Do you ever get that feeling that you spend most of your life buried in your inbox?
Then, finally, that moment comes.
You reach inbox zero. You breathe a sigh of relief. Maybe even throw your fist into the air.
Then you return to your computer, only for the seemingly endless cycle of email management to start once more.
Ready for some good news?
There are a bunch of effective tips you can use to claim your time back from the void of email management.
So, let’s get right to it, shall we?
How to manage your emails more effectively
#1 – Use a single ‘master’ email account
This is my favorite tip on the list:
Email management is easier if you have a ‘master’ email account.
This will be the email account that you use for important communication – it’ll be the one that you check most often.
You may want to allocate a separate email account for less important emails that could negatively impact your productivity.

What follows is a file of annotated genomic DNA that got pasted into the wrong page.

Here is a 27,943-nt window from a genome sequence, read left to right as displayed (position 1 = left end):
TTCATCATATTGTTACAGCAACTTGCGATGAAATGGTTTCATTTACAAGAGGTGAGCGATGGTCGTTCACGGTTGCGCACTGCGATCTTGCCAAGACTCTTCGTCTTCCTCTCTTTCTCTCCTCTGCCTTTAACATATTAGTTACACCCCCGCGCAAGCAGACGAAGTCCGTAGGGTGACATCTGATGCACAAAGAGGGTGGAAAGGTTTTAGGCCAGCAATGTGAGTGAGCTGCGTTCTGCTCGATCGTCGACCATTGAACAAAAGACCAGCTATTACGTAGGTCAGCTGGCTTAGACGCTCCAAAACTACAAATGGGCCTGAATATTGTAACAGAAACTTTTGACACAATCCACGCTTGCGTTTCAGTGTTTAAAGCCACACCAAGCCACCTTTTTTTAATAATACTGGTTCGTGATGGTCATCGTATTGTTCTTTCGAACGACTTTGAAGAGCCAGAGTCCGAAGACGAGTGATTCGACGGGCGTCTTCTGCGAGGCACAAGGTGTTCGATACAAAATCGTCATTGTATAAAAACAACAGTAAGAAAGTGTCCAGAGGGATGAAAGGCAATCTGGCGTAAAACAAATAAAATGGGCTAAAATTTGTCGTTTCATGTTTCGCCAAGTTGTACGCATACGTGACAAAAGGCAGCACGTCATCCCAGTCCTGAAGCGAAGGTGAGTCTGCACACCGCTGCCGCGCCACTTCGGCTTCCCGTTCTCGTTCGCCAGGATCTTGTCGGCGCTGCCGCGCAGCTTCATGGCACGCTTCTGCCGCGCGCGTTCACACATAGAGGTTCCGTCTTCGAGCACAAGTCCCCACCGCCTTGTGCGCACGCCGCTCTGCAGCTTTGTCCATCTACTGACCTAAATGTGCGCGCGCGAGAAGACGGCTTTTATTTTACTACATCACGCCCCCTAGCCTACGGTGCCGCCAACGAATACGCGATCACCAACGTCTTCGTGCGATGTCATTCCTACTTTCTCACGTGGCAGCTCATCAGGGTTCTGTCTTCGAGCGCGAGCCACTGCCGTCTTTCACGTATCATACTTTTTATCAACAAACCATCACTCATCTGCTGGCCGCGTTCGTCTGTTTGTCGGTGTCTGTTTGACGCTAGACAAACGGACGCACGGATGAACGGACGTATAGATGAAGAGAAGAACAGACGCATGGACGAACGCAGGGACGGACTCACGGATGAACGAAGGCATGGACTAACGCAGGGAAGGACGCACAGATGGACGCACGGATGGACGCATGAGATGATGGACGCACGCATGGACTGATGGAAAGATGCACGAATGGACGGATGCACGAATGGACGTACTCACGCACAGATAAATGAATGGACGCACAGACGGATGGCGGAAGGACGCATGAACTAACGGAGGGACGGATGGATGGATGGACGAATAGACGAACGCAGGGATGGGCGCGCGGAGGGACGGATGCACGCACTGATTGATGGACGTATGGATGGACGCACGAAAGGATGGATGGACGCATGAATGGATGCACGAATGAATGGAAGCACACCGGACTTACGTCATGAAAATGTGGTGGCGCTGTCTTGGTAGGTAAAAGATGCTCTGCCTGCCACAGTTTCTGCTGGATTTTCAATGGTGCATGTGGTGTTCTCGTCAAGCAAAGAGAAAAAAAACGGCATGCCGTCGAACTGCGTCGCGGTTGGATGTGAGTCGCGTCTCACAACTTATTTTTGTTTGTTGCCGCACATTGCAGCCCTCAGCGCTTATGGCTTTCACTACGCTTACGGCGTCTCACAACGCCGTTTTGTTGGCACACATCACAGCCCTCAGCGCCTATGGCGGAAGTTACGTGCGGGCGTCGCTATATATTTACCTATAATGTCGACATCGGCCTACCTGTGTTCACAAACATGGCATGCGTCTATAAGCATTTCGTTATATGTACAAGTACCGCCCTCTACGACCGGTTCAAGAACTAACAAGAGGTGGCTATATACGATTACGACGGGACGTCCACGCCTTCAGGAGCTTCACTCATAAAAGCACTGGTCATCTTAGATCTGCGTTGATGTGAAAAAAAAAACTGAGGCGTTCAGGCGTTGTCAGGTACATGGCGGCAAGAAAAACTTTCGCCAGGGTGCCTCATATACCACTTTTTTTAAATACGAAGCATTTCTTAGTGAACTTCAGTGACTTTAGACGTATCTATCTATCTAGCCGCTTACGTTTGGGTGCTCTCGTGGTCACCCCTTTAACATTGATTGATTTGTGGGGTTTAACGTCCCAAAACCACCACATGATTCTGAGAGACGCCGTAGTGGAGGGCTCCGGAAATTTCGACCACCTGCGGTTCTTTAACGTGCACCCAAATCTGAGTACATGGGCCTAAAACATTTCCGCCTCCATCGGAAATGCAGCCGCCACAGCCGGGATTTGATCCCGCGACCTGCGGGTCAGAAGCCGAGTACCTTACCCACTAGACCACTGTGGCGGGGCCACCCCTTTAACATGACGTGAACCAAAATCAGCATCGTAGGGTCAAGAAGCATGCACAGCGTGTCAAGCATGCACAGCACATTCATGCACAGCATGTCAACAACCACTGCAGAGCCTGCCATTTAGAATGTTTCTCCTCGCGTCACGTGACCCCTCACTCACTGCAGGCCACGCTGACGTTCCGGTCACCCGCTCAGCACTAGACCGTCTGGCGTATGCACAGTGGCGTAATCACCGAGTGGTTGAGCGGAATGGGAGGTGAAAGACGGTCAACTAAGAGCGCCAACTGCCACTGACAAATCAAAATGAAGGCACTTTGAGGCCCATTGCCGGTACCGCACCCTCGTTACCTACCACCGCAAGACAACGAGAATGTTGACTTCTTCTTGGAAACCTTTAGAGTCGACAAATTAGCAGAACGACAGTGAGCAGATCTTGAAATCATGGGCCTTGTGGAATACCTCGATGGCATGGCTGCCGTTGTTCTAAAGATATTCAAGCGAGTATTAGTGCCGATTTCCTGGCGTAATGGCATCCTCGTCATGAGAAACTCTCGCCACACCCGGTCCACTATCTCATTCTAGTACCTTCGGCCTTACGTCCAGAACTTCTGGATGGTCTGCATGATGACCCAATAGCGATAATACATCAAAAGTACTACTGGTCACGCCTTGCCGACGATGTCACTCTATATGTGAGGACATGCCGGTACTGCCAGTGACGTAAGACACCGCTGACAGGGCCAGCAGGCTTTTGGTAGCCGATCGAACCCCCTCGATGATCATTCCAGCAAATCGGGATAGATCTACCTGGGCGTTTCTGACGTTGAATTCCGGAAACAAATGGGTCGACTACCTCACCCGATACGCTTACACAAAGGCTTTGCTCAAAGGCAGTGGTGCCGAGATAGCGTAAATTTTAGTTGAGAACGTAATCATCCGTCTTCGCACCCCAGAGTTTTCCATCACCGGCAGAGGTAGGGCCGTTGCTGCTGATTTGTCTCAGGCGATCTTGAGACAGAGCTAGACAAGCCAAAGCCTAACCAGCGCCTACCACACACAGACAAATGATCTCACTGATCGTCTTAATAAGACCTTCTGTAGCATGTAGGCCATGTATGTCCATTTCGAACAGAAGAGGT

I prefer to use Gmail for this over self-hosted emails because it’s extremely reliable. And they have iOS and Android apps that make managing emails on the go far quicker. I’m a big fan of the ‘swipe to archive’ feature.
The reason I like Gmail for this is that you can manage additional email accounts from one single account (this help page explains how).
I have several email addresses for different blogs that I manage – I’m able to check all of these emails from my main Gmail account. And I can then choose to send email from any of those addresses from within Gmail if I need to.
#2 – Decide on a routine for email management
The first few hours of your day are typically the most productive.
Those hours are precious, and we should never waste them on managing emails.
Replying to emails first thing sets the day rolling with a focus on the agenda of others – not yours.
By all means, if you have some task you need to do, and you’re waiting on someone else before you can do it – drop them an email. Then carry on with whatever other tasks you need to do.